This project aims to develop a ?molecular prosthetics? approach for treating diseases caused by genetic or acquired deficiencies of the iron transporting protein ferroportin (FPN1), known as Ferroportin disease and Anemia of Inflammation, respectively. Loss of function of FPN1 leads to anemia and/or iron retention in the liver due to deficiencies in the absorption of dietary iron into the blood and/or the recycling of iron from red blood cells. This includes a small population of genetically well-characterized patients with loss-of-function mutations in FPN1, as well as >10 million patients with autoimmune disorders, such as rheumatoid arthritis, inflammatory bowel disease, Celiac disease, and systemic lupus erythematosus, who suffer from acquired deficiencies of this same protein. Currently available treatments, including regular phlebotomy and blood transfusions fail to address the common underlying deficiency in FPN1 function. Highly collaborative efforts between our labs led to the discovery of a small molecule natural product isolated from the hinoki tree in Taiwan, called hinokitiol, that can autonomously transport iron across cellular membranes. We found that iron gradients build up upstream of the membranes that normally host the missing FPN1 protein, setting the stage for site- and direction-selective restoration of transmembrane iron transport by this inherently not site- and direction-selective small molecule. We also found that that this small molecule iron transporter interfaces with the robust protein-based networks that drive iron homeostasis, creating a molecular bionic-type system. Preliminary results in leading animal models of Ferroportin disease and Anemia of Inflammation are also very encouraging. Building on these frontier concepts and extensive preliminary results, we now plan to probe in depth the effects of genetic and acquired deficiencies of FPN1 in both cells and animals, extensively characterize the capacity for hinokitiol to replicate the function of the missing FPN1 protein and thereby restore physiology, and determine the safety of both acute and chronic administration of hinokitiol. These studies collectively represent a critical next step toward translating this frontier molecular prosthetics approach into a new clinical treatment for patients suffering from diseases caused by FPN1 deficiencies.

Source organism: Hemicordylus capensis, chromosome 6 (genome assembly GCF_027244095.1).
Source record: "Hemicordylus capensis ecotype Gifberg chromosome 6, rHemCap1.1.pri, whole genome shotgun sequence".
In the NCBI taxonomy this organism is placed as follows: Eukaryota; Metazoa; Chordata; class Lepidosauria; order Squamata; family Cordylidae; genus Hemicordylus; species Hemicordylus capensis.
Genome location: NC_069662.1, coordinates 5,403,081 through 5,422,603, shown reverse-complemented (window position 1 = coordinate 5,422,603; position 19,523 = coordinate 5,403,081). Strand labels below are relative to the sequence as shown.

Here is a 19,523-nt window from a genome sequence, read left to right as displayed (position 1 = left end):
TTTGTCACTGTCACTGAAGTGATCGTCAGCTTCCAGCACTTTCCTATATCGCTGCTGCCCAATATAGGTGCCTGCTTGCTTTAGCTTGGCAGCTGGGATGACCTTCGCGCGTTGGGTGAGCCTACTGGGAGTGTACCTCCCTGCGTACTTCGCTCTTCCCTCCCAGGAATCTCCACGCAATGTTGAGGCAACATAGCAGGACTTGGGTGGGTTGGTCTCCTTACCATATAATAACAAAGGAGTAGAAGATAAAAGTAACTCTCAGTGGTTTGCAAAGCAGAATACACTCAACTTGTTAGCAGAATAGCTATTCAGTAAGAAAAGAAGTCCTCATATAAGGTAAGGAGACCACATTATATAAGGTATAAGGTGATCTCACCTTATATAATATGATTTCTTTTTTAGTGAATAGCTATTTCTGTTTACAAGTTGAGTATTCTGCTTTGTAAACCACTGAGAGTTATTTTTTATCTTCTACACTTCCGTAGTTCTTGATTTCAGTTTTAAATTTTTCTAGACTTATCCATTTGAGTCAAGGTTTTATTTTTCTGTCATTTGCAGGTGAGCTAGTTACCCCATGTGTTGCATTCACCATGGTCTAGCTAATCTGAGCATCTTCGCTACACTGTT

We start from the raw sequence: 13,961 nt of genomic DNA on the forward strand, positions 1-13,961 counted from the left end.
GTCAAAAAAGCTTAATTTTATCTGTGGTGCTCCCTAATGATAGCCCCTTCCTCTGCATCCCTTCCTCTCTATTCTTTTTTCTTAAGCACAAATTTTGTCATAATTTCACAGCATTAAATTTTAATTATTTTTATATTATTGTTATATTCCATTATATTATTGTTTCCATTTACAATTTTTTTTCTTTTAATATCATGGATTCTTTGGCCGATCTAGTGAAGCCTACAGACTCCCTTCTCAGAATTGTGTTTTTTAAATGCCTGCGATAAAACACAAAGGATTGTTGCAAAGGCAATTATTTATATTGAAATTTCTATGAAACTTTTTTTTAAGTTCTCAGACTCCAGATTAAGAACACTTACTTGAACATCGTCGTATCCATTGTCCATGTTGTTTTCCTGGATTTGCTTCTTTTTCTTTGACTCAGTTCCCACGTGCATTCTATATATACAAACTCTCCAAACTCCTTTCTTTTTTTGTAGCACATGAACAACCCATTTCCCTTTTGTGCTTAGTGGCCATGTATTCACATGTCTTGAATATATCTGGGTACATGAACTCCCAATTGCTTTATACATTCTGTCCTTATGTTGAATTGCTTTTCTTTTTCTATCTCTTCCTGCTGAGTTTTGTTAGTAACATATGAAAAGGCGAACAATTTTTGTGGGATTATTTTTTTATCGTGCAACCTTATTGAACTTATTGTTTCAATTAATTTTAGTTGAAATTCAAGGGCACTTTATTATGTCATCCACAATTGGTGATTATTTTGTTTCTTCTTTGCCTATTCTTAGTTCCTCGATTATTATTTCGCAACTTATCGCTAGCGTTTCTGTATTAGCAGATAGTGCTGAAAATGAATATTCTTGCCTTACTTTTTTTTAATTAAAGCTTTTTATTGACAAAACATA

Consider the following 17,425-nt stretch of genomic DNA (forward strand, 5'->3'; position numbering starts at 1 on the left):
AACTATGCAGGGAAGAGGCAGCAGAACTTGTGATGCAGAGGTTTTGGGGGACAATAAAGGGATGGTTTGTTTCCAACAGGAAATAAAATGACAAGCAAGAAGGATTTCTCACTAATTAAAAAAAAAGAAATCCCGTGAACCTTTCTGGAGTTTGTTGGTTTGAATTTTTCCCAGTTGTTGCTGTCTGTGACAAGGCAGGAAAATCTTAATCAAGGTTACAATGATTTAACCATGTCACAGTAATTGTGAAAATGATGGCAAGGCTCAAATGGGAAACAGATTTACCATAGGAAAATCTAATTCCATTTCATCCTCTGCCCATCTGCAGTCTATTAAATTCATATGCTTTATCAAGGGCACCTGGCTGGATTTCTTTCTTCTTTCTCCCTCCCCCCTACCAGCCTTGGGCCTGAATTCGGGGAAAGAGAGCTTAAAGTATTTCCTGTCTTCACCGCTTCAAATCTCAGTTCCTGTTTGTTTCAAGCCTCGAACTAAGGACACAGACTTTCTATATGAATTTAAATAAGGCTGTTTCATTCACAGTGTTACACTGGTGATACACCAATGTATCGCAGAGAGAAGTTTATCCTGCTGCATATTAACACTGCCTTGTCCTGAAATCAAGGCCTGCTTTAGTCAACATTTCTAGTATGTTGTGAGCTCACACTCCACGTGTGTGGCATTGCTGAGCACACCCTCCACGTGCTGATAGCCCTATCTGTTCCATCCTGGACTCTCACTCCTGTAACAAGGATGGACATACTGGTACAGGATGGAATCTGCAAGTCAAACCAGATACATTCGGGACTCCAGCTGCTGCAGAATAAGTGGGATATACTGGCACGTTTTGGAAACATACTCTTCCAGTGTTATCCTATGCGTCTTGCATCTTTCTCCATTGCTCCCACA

This project will extensively test a promising new ?molecular prosthetics? approach for treating Ferroportin disease and Anemia of Inflammation, human diseases caused by a deficiency of the same iron transporting protein, called FPN1.